One family’s experience of love and support in a BRC nursing household
“My dad was a character,” says Lynn Hoy of her father Cecil Gilkerson. Cecil, who moved to a BRC nursing household in late November and died in early January, was a well-known figure in Harrisonburg. He founded the city’s Parks and Recreation Department in 1954 and served as the department’s director until his retirement in 1990.
Like many, he wasn’t entirely keen on spending his final days in a nursing home. Lynn recalls having to convince him to give it a shot. “Just go out there and stay for a while and see how you like it,” she remembers telling him. “If you still want to come home, we’ll figure it out.”
Cecil ended up “never having a negative thing to say” about his time at BRC, according to Lynn. She and her husband Tom knew BRC had a reputation for stellar care, but it wasn’t until December that they experienced it first-hand.
They attended a Christmas dinner prepared by the Wellness team for residents and their families and were amazed to discover that a team member had made a gift for Cecil—a Boston Red Sox quilt for his bed. “It was just beyond what we could have imagined,” says Lynne. “It was just really touching.”
Lynn and her family had arranged medical transport so that Cecil could spend some time at home on Christmas Day. They planned to have just about two hours—enough time to hand out stockings and enjoy a little bit of company together at home.
But they knew that would not allow for the family to eat Christmas dinner with him, so they reached out to see if there was any way BRC could help. The nursing household team members found an available space on campus large enough to accommodate the entire family for dinner, and they even decorated a Christmas tree for them. The whole family was able to gather and enjoy Christmas dinner together.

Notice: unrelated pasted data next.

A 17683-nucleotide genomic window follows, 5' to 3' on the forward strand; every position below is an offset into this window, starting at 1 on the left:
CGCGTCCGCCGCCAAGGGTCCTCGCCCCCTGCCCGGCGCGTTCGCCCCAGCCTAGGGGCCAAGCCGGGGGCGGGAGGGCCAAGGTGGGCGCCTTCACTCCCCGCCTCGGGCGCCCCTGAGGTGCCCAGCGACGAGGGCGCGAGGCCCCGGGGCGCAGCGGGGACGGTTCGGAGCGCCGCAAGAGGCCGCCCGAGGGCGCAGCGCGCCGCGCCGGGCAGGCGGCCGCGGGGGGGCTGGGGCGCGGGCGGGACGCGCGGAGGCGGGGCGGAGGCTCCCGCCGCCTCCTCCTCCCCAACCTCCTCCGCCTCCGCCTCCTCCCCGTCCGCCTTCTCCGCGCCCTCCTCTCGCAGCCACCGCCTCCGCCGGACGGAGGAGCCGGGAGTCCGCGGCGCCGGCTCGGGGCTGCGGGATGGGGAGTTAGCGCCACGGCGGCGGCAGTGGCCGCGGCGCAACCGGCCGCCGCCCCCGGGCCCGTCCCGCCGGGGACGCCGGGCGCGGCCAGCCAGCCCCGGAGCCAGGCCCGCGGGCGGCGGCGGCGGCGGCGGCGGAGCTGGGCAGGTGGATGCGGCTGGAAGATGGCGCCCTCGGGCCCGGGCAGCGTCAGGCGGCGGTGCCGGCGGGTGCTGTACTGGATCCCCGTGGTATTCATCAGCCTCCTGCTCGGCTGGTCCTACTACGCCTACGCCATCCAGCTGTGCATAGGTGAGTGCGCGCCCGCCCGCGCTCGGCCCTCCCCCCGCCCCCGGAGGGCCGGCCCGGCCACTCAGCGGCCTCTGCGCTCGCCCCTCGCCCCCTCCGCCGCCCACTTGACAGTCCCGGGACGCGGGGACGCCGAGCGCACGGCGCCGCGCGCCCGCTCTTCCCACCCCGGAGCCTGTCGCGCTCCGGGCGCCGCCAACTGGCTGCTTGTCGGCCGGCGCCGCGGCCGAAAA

“They take care of the resident’s family just as well as they take care of the resident,” says Tom. “They think of so many things that we wouldn’t think of. When he was getting ready to pass, they even brought in a tray of fruit and drinks. They just do everything for you. They leave nothing undone.”
Lynn woke up one morning in January with a feeling that something had changed. She remembers spending the day, the only snowy day of the year, at his side and being touched by the outpouring of love from team members. “I’ll never forget this. As the team got off all night, they all came in and told him goodnight because they knew he wouldn’t be there the next day.”
It’s this type of love and support that they experienced that helped make all the difference. “It’s just a tremendously positive experience the way you do your job out there,” says Tom. “We just can’t explain how special it was,” adds Lynn.
Perhaps the most telling testament of the love and care he received came from Cecil himself. Although he had written his obituary many years prior, he specifically instructed Lynn and her sisters to “be sure you put in there that I died at Bridgewater [Retirement Community], because that’s where I had chosen to be.”